The Freeholder , ( the local housing association) refused to accept a claim against their building insurance as they classed wallpaper as a content and a claim should be made against my tenants non exsistant contents insurance. It beggars belief that wallpaper could be classed as something that can be taken from the property.
I contacted the housing association insurers directly and they are now processing my claim less a £250 excess.
Damage to other flats and communal areas must have run into several thousands of pounds but the Housing Association seem to have corrected damage to their social housing properties without making a claim against their insurance leaving me to pay the total excess !
Attempts to ask for the housing association to redecorate at their own expense also fell on deaf ears .


12:28 PM, 20th February 2021, About 3 years ago

I have an apartment that was flooded by a leak from the communal pipework. It has a floating timber floor which was ruined. Neither the freeholders building insurance, nor my contents insurers would accept responsibility. Is a loose laid floor different to a loose laid carpet? I ended up taking the management company to a small claims court and they settled out of court.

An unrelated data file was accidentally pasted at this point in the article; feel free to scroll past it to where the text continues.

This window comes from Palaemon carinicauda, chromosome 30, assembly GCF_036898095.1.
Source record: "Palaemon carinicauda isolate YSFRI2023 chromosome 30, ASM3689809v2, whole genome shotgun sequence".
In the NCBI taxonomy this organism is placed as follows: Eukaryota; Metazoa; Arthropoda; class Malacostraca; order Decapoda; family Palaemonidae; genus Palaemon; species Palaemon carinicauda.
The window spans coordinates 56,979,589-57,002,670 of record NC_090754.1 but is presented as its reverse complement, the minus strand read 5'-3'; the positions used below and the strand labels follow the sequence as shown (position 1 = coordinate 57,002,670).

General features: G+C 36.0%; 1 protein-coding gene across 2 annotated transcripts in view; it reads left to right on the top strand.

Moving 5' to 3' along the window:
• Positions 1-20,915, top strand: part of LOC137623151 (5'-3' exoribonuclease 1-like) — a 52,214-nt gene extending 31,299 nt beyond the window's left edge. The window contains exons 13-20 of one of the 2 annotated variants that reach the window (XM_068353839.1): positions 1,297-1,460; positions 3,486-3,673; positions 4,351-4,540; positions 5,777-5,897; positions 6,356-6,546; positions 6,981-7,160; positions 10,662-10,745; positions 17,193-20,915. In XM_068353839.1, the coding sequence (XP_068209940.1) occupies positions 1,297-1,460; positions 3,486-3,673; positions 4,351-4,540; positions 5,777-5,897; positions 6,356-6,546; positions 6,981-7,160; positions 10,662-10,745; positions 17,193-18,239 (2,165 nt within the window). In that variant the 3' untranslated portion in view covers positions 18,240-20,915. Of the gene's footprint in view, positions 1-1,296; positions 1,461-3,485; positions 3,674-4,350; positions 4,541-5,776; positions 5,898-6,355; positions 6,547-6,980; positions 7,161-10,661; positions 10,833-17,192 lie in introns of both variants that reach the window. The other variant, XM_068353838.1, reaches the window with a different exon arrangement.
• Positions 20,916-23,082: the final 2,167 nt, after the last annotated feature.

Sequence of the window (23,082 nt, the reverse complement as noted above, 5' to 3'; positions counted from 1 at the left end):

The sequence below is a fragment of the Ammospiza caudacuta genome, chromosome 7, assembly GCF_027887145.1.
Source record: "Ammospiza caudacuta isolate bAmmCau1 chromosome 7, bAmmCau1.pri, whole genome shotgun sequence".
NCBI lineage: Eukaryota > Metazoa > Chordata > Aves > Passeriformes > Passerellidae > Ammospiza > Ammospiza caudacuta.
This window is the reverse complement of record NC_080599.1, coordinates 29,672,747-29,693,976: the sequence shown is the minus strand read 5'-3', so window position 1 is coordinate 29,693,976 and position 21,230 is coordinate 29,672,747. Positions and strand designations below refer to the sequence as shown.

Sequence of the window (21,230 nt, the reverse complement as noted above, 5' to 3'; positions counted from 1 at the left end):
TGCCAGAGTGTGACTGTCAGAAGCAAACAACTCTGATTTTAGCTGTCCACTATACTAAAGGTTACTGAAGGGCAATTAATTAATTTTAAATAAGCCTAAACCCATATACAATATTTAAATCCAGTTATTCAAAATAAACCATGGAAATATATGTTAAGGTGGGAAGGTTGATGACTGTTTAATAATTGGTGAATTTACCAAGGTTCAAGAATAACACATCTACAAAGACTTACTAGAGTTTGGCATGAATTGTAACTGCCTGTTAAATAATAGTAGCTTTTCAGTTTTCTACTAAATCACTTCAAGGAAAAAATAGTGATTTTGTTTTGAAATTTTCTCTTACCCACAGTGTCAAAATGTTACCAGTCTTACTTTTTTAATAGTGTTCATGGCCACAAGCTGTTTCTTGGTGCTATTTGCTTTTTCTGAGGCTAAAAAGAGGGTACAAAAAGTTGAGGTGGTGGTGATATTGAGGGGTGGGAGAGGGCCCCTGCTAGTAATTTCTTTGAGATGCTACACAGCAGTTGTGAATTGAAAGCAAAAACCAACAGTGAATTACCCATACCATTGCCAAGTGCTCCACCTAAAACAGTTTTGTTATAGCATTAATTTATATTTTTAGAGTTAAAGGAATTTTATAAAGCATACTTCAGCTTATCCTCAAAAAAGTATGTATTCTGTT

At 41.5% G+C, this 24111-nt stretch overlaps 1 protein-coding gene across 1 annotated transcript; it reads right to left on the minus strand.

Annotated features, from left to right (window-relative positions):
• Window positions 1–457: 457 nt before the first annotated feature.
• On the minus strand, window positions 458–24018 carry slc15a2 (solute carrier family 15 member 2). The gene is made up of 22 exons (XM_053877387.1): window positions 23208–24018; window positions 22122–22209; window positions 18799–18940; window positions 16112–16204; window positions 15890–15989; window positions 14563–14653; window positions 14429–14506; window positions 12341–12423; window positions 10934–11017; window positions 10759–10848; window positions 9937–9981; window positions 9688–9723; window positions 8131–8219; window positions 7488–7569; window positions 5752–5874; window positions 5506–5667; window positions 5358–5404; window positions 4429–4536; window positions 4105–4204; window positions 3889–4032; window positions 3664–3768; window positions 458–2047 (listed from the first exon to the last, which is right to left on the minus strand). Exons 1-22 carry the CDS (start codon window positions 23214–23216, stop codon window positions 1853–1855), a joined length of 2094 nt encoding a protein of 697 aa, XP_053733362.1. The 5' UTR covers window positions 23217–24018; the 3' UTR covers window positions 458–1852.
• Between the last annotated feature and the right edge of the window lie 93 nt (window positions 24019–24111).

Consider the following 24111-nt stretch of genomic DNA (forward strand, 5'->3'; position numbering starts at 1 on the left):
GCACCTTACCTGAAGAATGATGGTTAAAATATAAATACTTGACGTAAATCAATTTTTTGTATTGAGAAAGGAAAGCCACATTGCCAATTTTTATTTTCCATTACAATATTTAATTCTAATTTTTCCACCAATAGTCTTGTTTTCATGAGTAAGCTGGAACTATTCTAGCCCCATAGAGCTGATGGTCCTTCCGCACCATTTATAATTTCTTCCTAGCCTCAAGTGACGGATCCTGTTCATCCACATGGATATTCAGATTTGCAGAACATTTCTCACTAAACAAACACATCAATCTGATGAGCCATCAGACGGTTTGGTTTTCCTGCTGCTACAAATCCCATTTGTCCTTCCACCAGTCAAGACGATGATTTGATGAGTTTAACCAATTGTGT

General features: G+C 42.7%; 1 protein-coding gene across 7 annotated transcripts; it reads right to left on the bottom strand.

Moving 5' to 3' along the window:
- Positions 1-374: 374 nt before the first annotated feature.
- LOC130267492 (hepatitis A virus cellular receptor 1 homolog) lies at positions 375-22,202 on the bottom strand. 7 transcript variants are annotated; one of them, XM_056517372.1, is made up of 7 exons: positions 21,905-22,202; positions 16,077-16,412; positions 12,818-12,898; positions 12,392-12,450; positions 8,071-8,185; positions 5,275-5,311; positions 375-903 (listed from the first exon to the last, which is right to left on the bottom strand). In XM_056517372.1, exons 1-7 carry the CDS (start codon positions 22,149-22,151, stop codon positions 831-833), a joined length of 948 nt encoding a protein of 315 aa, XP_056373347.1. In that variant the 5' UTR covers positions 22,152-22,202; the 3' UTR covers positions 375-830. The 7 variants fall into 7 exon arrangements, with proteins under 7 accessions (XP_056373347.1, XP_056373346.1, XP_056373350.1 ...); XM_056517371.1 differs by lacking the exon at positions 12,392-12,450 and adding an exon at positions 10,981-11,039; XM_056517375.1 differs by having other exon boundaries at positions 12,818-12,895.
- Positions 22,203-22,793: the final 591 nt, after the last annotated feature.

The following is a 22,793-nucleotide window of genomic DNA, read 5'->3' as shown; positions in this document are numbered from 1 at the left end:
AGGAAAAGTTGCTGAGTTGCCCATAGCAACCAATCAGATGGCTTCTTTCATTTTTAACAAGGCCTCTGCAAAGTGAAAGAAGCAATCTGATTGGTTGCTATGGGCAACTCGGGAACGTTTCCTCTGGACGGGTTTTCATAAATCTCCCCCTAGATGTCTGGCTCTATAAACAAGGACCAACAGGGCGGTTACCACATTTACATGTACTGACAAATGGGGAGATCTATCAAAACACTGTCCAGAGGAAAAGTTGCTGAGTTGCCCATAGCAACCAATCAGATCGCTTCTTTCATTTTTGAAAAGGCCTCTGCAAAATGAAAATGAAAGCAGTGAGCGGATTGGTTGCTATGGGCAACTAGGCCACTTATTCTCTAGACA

Graham Bowcock

14:43 PM, 20th February 2021, About 3 years ago

I don't think this is a new issue. I received advise many years ago to make sure that I took out contents cover even if I wasn't leaving any contents of signficance in a property. It's better if insurance is a single building and contenants policy as they find it harder to argue. If your'e a leaseholder, however, then you can't do that so have to go solo on the contents. Polciies are quite cheap, though, so worth having.

I have heard of buildings insurers rejecting all sorts of claims for items we' d assume to be part of the property, beyond the obvious carpets and curtains.

Tenants should hold cover for their own contents and accidental damage to landlords' contents, but this would not necessarily cover the landlord's contents if the tenant wasn't responsible (e.g. flooding).

The message has to be to make sure you have contents insurance.


18:04 PM, 20th February 2021, About 3 years ago

Probably worth adding is that buildings insurance will only cover what you've signed up to in your lease. I was shocked to discover a few years ago that the (massive) windows and window frames of my BTL apartment were specifically my responsibility in the lease and were therefore not covered by buildings insurance. I have contents insurance as it is furnished but having talked to many insurers I couldn't find one that would include the windows.

Currently I have a leaking flat roof above my apartment - once again this is excluded in the lease with the developer stating that it was untouched during the refurb. It was also specifically excluded in the 10 year warranty.

A landlord lesson learned here for me as I was naive enough when I bought the flat to believe the structure of the building wasn't my responsibility.